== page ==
I hate to say it, but there was an air of inevitability to the precarious position USC men’s basketball finds itself in today. Riding a five-game winning streak in early February, USC prepared to run the gauntlet: The Trojans would have to play three top-10 opponents consecutively in Oregon, UCLA and Arizona, with two of those games coming on the road.
Now, after losses to the Ducks and Bruins, here we are. The momentum from USC’s unbeaten run and its first game against UCLA appears all but spent, and a Trojan team that seemed set to peak in March now looks in danger of limping into the postseason. There are only four games left before USC heads for Las Vegas to take on the rest of the Pac-12, and little time remains to impress heading into tournament season.
It’s unlikely that head coach Andy Enfield’s squad will enjoy a reversal of fortune against No. 4 Arizona tonight, with the Wildcats owning one of the most formidable home-court advantages in college basketball (they are undefeated at the McKale Center this season and have lost just one home game in the last four years). Freshman phenom Lauri Markkanen dominated at the Galen Center when USC fell to Arizona in January, and the Trojans will now also have to contain dynamic guard Allonzo Trier, who was suspended during the first game.
Enfield may look to the Bay Area for inspiration, as Stanford and Cal both played the Wildcats close in Tucson a few weeks ago. Unfortunately, neither the Cardinal nor the Bears exposed any sort of blueprint to topping Arizona. Both deployed zone defenses, which the Wildcats struggled against this season, but that hasn’t been enough to win at the McKale Center. Arizona even overcame single-digit scoring from Markkanen en route to beating Stanford and Cal — and Trier only put up three points against the Bears. The Wildcats still came away with a pair of wins.
Maybe we need to be pessimistic about USC’s prospects tonight — but surely the rebound will come when the Trojans take on middling Arizona State on Sunday, right? It may not be so simple: The Sun Devils made USC sweat when they came to Los Angeles, pulling to within one possession by the end of the game, and they will be even tougher customers at the Wells Fargo Arena where they are 8-5 on the season (13-15 overall). It is not at all out of the question that Enfield and company will return to campus trying to break out of a four-game losing streak.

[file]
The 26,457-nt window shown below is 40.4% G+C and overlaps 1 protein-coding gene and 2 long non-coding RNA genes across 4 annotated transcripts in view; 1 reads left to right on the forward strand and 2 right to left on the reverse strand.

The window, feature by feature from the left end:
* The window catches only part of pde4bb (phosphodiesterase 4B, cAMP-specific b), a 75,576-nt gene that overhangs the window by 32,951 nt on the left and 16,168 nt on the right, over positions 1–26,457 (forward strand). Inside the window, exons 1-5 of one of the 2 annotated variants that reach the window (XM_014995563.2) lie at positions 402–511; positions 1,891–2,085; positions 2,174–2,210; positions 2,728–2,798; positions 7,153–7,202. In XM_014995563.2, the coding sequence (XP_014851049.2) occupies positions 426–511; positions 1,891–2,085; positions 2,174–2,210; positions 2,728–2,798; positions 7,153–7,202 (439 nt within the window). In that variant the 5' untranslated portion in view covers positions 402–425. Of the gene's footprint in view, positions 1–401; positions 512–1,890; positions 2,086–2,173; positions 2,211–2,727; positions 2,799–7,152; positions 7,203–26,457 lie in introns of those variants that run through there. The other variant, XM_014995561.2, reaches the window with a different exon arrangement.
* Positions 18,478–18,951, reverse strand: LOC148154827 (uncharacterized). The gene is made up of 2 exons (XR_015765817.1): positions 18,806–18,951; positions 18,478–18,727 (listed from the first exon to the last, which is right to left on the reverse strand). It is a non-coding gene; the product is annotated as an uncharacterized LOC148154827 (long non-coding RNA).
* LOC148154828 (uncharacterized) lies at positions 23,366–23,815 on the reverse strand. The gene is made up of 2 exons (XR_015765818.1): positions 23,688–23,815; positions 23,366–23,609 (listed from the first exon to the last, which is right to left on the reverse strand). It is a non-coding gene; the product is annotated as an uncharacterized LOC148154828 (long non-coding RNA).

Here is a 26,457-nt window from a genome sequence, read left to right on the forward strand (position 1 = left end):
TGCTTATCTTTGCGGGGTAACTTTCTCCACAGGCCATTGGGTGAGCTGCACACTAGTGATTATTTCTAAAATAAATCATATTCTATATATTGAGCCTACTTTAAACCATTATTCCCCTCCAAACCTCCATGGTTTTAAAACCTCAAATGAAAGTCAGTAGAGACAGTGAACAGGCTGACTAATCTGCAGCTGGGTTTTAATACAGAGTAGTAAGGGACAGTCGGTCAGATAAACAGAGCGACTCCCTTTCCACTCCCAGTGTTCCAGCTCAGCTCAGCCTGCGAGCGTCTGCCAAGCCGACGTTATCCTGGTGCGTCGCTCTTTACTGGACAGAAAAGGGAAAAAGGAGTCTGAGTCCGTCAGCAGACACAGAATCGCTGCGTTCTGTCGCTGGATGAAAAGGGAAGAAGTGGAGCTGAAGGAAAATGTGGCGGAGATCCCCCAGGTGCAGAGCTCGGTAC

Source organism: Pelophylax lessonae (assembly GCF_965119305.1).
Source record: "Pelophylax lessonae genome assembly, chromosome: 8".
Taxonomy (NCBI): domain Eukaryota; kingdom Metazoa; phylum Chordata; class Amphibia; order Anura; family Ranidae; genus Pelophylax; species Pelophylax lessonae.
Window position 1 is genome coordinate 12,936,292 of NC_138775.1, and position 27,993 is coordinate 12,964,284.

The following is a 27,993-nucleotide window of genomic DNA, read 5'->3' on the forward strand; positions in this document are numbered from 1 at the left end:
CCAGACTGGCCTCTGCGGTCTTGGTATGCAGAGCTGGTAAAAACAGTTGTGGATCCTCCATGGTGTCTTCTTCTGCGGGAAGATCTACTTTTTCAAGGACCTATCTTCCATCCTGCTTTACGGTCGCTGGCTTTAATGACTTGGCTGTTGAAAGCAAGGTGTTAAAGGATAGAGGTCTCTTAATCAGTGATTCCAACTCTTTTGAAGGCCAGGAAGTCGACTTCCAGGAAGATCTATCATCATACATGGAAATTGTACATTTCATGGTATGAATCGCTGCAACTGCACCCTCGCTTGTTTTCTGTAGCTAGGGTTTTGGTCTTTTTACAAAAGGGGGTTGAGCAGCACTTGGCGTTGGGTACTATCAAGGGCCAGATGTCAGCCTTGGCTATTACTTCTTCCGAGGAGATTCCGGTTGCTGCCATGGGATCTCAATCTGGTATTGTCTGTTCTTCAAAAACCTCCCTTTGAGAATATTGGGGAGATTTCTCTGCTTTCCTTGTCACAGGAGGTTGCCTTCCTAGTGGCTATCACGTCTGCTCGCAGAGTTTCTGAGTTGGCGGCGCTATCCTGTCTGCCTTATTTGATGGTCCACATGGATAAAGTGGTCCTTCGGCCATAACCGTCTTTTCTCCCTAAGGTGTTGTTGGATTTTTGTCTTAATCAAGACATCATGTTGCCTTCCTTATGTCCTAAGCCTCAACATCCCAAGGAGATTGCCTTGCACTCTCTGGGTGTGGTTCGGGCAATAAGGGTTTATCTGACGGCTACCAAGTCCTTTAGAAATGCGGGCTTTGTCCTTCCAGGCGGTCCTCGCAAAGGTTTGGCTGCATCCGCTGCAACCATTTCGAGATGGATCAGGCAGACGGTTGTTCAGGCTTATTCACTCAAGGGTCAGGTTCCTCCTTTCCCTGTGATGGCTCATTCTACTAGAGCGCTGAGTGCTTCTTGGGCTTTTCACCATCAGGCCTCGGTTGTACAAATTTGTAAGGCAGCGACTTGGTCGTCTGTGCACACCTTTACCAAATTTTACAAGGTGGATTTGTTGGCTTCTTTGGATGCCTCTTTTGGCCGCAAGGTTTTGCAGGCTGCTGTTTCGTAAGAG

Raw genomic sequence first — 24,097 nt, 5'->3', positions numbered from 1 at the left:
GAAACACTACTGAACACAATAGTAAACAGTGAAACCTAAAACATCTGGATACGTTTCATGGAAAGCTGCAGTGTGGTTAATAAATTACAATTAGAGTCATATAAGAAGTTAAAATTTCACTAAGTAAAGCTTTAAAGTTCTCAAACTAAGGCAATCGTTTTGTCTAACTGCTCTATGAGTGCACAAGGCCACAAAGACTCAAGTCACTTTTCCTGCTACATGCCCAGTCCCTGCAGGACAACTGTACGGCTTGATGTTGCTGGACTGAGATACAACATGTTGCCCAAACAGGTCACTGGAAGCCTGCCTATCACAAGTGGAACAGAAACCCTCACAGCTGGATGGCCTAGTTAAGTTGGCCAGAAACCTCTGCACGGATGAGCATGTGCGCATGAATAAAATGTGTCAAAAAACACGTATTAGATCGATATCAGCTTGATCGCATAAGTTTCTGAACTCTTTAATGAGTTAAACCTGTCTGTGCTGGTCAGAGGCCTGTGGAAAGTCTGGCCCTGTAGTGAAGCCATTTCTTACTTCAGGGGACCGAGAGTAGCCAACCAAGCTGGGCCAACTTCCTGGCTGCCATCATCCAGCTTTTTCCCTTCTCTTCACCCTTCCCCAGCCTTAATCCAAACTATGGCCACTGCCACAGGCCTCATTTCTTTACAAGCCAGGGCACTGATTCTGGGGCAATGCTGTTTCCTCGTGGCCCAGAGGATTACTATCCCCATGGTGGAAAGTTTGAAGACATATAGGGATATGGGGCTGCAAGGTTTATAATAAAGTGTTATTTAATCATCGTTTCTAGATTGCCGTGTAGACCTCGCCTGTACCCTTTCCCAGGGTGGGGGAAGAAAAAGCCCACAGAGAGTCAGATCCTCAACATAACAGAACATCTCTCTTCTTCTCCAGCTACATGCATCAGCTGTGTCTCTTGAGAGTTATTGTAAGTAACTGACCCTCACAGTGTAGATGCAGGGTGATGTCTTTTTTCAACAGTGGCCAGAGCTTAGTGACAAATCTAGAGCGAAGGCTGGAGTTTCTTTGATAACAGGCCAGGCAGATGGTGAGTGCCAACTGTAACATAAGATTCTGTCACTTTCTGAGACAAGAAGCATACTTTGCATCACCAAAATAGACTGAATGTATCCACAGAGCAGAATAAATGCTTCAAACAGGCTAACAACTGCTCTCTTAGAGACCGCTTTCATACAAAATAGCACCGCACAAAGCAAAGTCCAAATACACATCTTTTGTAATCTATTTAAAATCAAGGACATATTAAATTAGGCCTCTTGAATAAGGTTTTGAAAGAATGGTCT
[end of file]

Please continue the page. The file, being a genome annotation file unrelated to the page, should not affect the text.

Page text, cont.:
Given their recent form, the Trojans have likely crushed any fan’s pipe dream of a national championship (unless they pull off a crazy upset against Arizona): The team simply doesn’t seem capable of hitting its top gear outside of the Galen Center. But in the right conditions — namely being at home — USC has shown the ability keep pace with any national titan, and that can’t be dismissed. The program continues to take massive strides with Enfield, and establishing the Galen Center as a fortress is huge for its long-term future and identity. After all, can you name one championship contender that isn’t nearly unbeatable on its home court? The Trojans made progress away from Los Angeles this year, too, notching the first road sweep in Enfield’s USC career in Washington earlier this month.
Enfield has also proven his ability to develop players: Redshirt sophomore guard Shaqquan Aaron has blossomed in his first eligible season since transferring from Louisville, and sophomore forwards Chimezie Metu and Bennie Boatwright have become more imposing threats on both ends of the court during their second year at Troy. Freshman guard De’Anthony Melton has seized a significant role after his early-season impact; junior guard Jordan McLaughlin remains the team’s heart and soul. And all of these players will return to USC next fall, ready to take another step forward.
Yes, we have endured a frustrating penultimate week of the regular season, and this year will probably end in disappointment for Trojan fans. But it’s a minor miracle that we even have a team with high expectations. When Enfield took over in 2013, USC couldn’t buy a conference win, let alone one on the road. Now we have a nationally relevant program that has ambitions to progress in the NCAA Tournament.
When the Trojans take the court tonight, we might see a bloodbath as Trier and Markkanen slice the USC zone to ribbons. But even if that happens, we can watch with a strange sense of optimism. Because come this time next year, Markkanen will be in the NBA — and Trier could be gone with him. Over in Westwood, the Bruins will have to deal with the departures of Lonzo Ball and TJ Leaf.
For USC, though? McLaughlin, Metu, Boatwright, Aaron, Melton and company will likely all remain Trojans in a depleted Pac-12. Maybe that is when the championship window will finally swing open. It took Theo Epstein five years to shepherd the Chicago Cubs to the Promised Land. Hopefully Enfield’s fifth season at USC will yield similar results.
Ollie Jung is a junior studying print and digital journalism. He is also a sports editor for the Daily Trojan. His column, “Jung Money,” runs on Thursdays.